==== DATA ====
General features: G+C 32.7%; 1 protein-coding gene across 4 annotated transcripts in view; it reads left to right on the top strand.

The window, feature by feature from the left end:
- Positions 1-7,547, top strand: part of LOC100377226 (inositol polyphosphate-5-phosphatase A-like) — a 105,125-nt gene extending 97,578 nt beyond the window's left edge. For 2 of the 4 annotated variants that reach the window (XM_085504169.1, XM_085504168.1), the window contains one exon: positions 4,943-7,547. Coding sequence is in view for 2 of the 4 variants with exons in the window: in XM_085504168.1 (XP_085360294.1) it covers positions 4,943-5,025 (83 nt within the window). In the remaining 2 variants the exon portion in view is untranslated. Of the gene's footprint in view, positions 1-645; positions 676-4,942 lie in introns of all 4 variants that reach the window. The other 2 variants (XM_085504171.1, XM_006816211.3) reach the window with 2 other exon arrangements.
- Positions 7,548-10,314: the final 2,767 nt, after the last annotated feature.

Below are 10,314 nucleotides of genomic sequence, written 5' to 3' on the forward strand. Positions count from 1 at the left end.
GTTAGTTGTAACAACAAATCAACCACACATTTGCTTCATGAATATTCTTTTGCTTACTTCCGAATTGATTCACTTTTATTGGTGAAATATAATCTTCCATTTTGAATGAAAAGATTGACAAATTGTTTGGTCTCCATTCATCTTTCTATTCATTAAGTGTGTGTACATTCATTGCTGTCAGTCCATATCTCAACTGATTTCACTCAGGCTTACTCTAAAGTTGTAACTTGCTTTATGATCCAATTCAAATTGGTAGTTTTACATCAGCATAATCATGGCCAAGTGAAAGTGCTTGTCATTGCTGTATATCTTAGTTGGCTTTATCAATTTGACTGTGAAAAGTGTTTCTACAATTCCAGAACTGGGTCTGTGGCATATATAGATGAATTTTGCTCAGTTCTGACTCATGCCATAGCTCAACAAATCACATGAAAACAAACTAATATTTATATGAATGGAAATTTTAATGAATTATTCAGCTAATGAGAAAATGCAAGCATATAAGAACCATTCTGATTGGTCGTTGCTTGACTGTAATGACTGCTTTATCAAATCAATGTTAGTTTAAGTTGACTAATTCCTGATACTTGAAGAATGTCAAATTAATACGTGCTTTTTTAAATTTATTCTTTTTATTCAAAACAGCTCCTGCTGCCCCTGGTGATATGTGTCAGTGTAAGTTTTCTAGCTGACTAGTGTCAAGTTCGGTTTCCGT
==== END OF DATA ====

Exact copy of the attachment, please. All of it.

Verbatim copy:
General features: G+C 32.7%; 1 protein-coding gene across 4 annotated transcripts in view; it reads left to right on the top strand.

The window, feature by feature from the left end:
- Positions 1-7,547, top strand: part of LOC100377226 (inositol polyphosphate-5-phosphatase A-like) — a 105,125-nt gene extending 97,578 nt beyond the window's left edge. For 2 of the 4 annotated variants that reach the window (XM_085504169.1, XM_085504168.1), the window contains one exon: positions 4,943-7,547. Coding sequence is in view for 2 of the 4 variants with exons in the window: in XM_085504168.1 (XP_085360294.1) it covers positions 4,943-5,025 (83 nt within the window). In the remaining 2 variants the exon portion in view is untranslated. Of the gene's footprint in view, positions 1-645; positions 676-4,942 lie in introns of all 4 variants that reach the window. The other 2 variants (XM_085504171.1, XM_006816211.3) reach the window with 2 other exon arrangements.
- Positions 7,548-10,314: the final 2,767 nt, after the last annotated feature.

Below are 10,314 nucleotides of genomic sequence, written 5' to 3' on the forward strand. Positions count from 1 at the left end.
GTTAGTTGTAACAACAAATCAACCACACATTTGCTTCATGAATATTCTTTTGCTTACTTCCGAATTGATTCACTTTTATTGGTGAAATATAATCTTCCATTTTGAATGAAAAGATTGACAAATTGTTTGGTCTCCATTCATCTTTCTATTCATTAAGTGTGTGTACATTCATTGCTGTCAGTCCATATCTCAACTGATTTCACTCAGGCTTACTCTAAAGTTGTAACTTGCTTTATGATCCAATTCAAATTGGTAGTTTTACATCAGCATAATCATGGCCAAGTGAAAGTGCTTGTCATTGCTGTATATCTTAGTTGGCTTTATCAATTTGACTGTGAAAAGTGTTTCTACAATTCCAGAACTGGGTCTGTGGCATATATAGATGAATTTTGCTCAGTTCTGACTCATGCCATAGCTCAACAAATCACATGAAAACAAACTAATATTTATATGAATGGAAATTTTAATGAATTATTCAGCTAATGAGAAAATGCAAGCATATAAGAACCATTCTGATTGGTCGTTGCTTGACTGTAATGACTGCTTTATCAAATCAATGTTAGTTTAAGTTGACTAATTCCTGATACTTGAAGAATGTCAAATTAATACGTGCTTTTTTAAATTTATTCTTTTTATTCAAAACAGCTCCTGCTGCCCCTGGTGATATGTGTCAGTGTAAGTTTTCTAGCTGACTAGTGTCAAGTTCGGTTTCCGT